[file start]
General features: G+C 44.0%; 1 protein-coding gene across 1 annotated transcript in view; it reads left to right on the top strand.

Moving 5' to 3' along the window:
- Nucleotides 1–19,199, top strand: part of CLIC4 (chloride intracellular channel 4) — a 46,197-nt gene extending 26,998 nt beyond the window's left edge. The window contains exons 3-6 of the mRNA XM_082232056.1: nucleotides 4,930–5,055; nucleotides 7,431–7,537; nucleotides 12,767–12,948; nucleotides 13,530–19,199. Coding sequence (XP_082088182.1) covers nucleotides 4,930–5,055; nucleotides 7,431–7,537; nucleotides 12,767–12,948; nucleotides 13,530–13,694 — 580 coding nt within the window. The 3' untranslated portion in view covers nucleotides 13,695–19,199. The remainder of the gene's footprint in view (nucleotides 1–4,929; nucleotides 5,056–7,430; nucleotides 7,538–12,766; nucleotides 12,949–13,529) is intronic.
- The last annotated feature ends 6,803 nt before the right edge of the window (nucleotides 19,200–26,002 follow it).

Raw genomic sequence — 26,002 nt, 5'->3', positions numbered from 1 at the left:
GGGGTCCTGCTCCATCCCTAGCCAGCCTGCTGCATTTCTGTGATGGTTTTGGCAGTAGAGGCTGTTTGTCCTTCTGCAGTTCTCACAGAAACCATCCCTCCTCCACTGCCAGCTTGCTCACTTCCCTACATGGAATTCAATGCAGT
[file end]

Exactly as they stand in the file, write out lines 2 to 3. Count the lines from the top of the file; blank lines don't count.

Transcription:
Moving 5' to 3' along the window:
- Nucleotides 1–19,199, top strand: part of CLIC4 (chloride intracellular channel 4) — a 46,197-nt gene extending 26,998 nt beyond the window's left edge. The window contains exons 3-6 of the mRNA XM_082232056.1: nucleotides 4,930–5,055; nucleotides 7,431–7,537; nucleotides 12,767–12,948; nucleotides 13,530–19,199. Coding sequence (XP_082088182.1) covers nucleotides 4,930–5,055; nucleotides 7,431–7,537; nucleotides 12,767–12,948; nucleotides 13,530–13,694 — 580 coding nt within the window. The 3' untranslated portion in view covers nucleotides 13,695–19,199. The remainder of the gene's footprint in view (nucleotides 1–4,929; nucleotides 5,056–7,430; nucleotides 7,538–12,766; nucleotides 12,949–13,529) is intronic.